-g. >> it was obviously leaked by some government or by the international atomic energy agency, and the timing could be explained by a number of things. i think the key is that it shows just how sophisticated iran's thinking is on the nuclear weapons front. this is a country that is making very substantial progress. this diagram is just one of a lot of pieces of evidence, many of which i saw years ago and they still haven't come out and i'm sure other pieces of evidence have accumulated since then. jenna: can you share any of that evidence with us, just you and me and the rest of america right now? >> i can share what is already leaked out. they are working on a very sophisticated approach to weapons. take the diagram you just showed, people say, oh, but that weapon is three times more powerful and the hiroshima bomb, that shows that iran is a ways away. no not at all. that bomb was 67 years ago. jenna: one of the nuclear experts that the government relies upon, according to the "associated press" says listen this diagram is just kind of thinking about things, it's not really ao blueprint for what i
. let's start with the big screen. what is this, 50-inch. >> thin and energy efficient, l.e.d. is a premium, 899, 400 bucks off. >> what about a warranty, they offer me that extended warranty, i don't know whether to bite on it? >> if you have the money do it but otherwise pass. check your credit card, staples they will give you double the extended warranty and look at online warrant service like squaretrade.com and invest in a very good surge protector. >> laptops and tablets always big. >> windows 8 laptops out everywhere. this is an hp 14-inch 399 bucks, but i love the insides of this because it's going to last for a while. buying it for a friend, a student, this has six gigs of r.a.m., a huge hard drive and buy the most r.a.m. you can afford and hard processor. >> 399. >> 399. >> what about the tablet shz. >> a lot of tablets out there, these two are the best deal, the nook color and then the nook paper wipe. simple touch. the nook is only 99 bucks, get all the apps, movies, games and colors and can do parental profiles on this as well so if you want kids to deal with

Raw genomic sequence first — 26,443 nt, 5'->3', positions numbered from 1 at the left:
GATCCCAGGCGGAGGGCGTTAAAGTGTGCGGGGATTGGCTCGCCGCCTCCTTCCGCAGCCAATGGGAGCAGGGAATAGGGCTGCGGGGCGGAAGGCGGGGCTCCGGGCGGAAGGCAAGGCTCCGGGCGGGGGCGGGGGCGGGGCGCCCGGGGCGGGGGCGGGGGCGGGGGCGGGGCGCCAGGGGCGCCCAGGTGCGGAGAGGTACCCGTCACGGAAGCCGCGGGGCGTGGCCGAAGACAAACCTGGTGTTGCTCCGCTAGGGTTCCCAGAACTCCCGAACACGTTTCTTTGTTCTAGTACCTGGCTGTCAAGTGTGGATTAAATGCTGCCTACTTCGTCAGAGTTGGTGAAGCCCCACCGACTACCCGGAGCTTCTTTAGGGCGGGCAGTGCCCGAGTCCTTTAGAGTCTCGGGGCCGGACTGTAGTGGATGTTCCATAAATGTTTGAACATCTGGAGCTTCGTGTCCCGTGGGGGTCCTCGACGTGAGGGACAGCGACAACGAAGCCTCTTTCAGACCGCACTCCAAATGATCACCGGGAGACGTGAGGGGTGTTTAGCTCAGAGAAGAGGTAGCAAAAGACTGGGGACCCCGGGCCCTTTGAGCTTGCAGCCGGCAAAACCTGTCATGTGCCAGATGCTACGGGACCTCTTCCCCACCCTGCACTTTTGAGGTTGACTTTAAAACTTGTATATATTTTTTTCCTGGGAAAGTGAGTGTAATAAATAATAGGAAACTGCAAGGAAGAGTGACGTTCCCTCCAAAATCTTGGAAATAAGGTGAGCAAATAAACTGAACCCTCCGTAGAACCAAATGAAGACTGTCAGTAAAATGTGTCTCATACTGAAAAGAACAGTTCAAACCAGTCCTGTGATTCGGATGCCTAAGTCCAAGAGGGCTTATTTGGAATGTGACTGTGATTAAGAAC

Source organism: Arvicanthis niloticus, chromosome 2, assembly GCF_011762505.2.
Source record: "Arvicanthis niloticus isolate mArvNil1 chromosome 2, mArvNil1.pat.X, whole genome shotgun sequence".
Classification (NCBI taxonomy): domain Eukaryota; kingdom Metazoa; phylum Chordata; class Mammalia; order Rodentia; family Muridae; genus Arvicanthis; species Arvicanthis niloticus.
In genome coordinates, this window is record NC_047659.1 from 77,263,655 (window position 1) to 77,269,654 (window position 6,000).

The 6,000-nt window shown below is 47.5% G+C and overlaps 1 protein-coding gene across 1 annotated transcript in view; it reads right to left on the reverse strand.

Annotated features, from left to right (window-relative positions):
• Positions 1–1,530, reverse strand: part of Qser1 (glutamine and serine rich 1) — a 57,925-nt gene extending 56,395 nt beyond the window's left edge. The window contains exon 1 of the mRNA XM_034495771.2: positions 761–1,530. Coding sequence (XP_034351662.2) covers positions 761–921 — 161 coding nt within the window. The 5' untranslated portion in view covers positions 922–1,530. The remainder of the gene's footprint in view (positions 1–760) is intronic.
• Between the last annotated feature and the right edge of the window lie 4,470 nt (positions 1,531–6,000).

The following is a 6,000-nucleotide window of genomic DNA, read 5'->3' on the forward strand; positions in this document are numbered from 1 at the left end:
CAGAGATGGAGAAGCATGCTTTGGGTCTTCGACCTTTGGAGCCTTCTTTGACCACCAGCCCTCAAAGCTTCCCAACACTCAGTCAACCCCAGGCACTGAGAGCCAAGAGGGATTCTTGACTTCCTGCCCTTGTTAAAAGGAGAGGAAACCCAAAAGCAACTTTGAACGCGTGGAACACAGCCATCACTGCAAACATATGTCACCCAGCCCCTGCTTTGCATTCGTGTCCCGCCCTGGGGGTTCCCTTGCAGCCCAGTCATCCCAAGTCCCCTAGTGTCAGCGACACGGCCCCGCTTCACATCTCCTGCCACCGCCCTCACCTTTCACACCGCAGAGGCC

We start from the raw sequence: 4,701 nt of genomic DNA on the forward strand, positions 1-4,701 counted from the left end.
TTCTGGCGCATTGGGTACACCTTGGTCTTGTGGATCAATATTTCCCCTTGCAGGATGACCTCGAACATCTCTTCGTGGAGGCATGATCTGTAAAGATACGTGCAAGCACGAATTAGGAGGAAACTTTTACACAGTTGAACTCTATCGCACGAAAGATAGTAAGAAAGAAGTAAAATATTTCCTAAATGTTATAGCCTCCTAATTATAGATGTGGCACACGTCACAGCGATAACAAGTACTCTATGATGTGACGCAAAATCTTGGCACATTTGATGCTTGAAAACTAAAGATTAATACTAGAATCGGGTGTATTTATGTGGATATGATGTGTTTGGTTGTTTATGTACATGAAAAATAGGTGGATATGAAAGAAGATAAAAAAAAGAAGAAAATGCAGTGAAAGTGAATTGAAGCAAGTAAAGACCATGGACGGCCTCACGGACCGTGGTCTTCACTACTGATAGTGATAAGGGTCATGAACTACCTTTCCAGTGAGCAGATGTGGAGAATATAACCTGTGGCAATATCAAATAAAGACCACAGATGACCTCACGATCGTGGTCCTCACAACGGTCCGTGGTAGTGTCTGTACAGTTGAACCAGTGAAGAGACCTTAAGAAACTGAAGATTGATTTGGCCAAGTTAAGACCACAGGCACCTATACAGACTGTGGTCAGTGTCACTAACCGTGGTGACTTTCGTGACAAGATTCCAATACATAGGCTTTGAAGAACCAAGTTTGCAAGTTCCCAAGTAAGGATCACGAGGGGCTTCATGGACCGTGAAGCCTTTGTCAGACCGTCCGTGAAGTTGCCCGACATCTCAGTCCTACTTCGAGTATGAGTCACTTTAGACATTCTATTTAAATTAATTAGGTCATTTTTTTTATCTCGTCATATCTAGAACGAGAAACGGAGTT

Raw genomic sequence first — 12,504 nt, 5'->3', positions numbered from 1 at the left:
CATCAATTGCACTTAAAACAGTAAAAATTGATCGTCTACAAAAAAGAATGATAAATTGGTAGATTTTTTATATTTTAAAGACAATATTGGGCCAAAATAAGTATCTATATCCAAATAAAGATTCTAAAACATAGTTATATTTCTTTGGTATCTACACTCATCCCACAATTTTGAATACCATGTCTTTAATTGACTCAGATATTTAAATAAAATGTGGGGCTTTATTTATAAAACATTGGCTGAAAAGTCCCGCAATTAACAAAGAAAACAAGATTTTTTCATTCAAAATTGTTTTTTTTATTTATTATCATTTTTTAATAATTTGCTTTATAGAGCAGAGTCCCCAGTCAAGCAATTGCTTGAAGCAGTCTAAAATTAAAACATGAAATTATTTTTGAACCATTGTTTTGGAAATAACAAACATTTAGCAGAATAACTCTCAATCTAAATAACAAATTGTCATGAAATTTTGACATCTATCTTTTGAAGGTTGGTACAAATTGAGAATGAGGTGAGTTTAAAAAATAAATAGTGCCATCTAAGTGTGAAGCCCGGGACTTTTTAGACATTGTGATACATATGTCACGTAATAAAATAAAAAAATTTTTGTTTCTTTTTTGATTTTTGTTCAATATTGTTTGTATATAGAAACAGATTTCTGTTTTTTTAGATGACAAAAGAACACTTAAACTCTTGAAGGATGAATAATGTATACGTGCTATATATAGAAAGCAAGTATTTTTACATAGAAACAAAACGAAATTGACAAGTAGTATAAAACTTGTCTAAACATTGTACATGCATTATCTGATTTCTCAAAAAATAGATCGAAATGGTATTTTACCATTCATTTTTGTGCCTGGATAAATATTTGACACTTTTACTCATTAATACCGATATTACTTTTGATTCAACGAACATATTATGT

are coming in, more numbers definitely. more energy. >> reporter: and you're look at the inbound floor of the largest of 40 fulfillment centers that amazon has across the country. when i say big, this place is big, 28 football fields, the equivalent of, and i saw a lot of people around here riding tricycles to get around and somewhere is my brother's christmas gift. hopefully he's not watching. >> diana, thanks very much. five minutes after the hour. here's savannah. >>> thanks. members of congress are back at work with one big issue staring them in the face. how to avoid going over the so-called fiscal cliff? if they do not reach a deal your taxes could rise and sharp spending cuts would go into effect as well possibly triggering a recession. chuck todd is nbc's political director and chief white house correspondent. chuck, good morning to you. >> good morning, savannah. >> the goal here is to get a deal that reduces the deficit, and the battle lines have been pretty clear right now. the president campaigned rolling back the tax breaks for the highest earnings and republicans argued s